I’ve been so disappointed with the majority of responses to the Aziz Ansari allegations of sexual assault or misconduct or ickiness, or whatever you want to call it. Here is the point I think you should take away from it.
Ansari ignored a woman’s various expressions of “no” repeatedly for hours. You know who else does that a lot? Cops interrogating an innocent person they believe is guilty. You know what happens when cops do that? Some people eventually give up and confess to something they didn’t do, serve years in prison, and aren’t exonerated until the Innocence Project comes along. If the Innocence Project can even help them. A lot of people die in prison from false confessions, and we know they are false because of DNA. This is a known, documented, studied phenomenon.
The process by which police wear down suspects is the same process that men use to wear women down until they “consent” to unwanted sex after their expressions of non-consent have been ignored enough times. There’s a lot of gaslighting – “you’ll feel better if you confess”, lies about having damning evidence against the suspect, guilt trips about how the victim’s family will feel better with closure, and illegal promises of leniency in exchange for a confession.
If you’re like me, you’re thinking you still wouldn’t confess. I’m pretty sure I wouldn’t. But that’s because some of us are blessed with forceful, stubborn personalities. It’s not a virtue: your personality is a combination of genetics and your early life experiences. But if we were all stubborn and forceful, the human race would have murdered itself out of existence long ago. That’s why nature evolved gentler personality types. We need both kinds.
Unfortunately, gentler personalities are easy for forceful personalities to take boss around or take advantage of. As a young adult, I spent some time working in sales and discovered I’m one of those people who can persuade people to buy almost anything. The problem was that after they left me and the magic spell I had woven around the transaction, their own instincts would re-emerge and they would develop buyer’s remorse. And I can’t stand that. It made me feel like I’d stolen my commission straight out of their wallet.
It appears Ansari doesn’t have that problem. He can sleep just fine after pushing someone into doing something they don’t really want. I doubt this is because he’s some remorseless sociopath (I know of no reason to think he is). It’s probably just that as a boy, he was never required to monitor and take responsibility for all the emotions in the room. Woman are – seriously. We are required to detect upset people even when they’re hiding their feelings. We are required to offer them shoulders to cry on, no matter what else we’ve got going on. I’m not very good at this, so I know: not managing the emotions of all the random people around you, especially the men, causes other women to lecture me, remind me of my responsibility for others’ feelings, or just call me a nasty word.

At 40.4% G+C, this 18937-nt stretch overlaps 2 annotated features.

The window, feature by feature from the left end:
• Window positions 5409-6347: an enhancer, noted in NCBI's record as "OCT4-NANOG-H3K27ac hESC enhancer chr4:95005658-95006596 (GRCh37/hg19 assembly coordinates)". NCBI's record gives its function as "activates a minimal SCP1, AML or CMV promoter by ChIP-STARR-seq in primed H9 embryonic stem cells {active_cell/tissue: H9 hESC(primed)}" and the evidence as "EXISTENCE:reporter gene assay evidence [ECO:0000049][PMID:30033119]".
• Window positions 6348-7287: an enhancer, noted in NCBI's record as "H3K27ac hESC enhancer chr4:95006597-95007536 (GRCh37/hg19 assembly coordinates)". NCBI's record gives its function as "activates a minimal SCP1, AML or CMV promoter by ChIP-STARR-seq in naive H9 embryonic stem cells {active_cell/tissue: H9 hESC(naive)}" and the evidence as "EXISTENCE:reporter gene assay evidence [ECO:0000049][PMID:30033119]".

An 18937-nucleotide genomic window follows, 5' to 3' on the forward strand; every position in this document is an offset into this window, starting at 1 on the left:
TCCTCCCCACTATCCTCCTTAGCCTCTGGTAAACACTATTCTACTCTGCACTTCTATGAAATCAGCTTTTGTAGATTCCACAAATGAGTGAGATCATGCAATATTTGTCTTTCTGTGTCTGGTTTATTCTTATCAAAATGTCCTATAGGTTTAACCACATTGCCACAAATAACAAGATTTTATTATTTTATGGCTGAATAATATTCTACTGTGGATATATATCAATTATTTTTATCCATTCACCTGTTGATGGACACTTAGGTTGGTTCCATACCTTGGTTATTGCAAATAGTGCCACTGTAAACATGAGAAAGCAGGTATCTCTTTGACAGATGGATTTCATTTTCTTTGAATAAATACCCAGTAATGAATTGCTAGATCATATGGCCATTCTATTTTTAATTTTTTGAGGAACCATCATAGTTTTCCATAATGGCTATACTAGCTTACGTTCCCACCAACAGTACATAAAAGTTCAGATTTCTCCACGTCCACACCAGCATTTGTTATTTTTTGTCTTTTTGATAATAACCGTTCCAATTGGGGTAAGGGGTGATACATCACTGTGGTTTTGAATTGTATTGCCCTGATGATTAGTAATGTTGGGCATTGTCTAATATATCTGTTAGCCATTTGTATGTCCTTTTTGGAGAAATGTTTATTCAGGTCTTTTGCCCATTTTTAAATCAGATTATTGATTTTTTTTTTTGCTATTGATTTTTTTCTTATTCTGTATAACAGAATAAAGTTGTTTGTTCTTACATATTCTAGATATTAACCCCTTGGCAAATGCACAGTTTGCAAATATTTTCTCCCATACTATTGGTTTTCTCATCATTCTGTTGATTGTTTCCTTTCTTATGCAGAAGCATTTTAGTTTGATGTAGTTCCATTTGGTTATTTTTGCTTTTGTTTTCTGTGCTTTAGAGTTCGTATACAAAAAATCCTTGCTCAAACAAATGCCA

Taking that much responsibility for other people’s feelings is very draining. It’s a part-time job. It’s one more chore that gets entirely left to women because men can always plausibly deny that they know anything about it. And we accept that – we know they probably weren’t even raised to feel responsibility for the feelings they cause in others, let alone the ones they had nothing to do with.
Ideally, we would socialize all kids, boys and girls, somewhere in between. We’d all learn to take more responsibility for other people’s feelings than boys are usually taught, and less responsibility than girls are often taught. And then Ansari would have felt compelled to back off at her first no. He would have needed to back off in his own interests, so he could sleep at night.
But he didn’t. Is that because he’s some kind of sexual assailant or harasser? Or is it because he’s just a typical guy? And which answer is more frightening?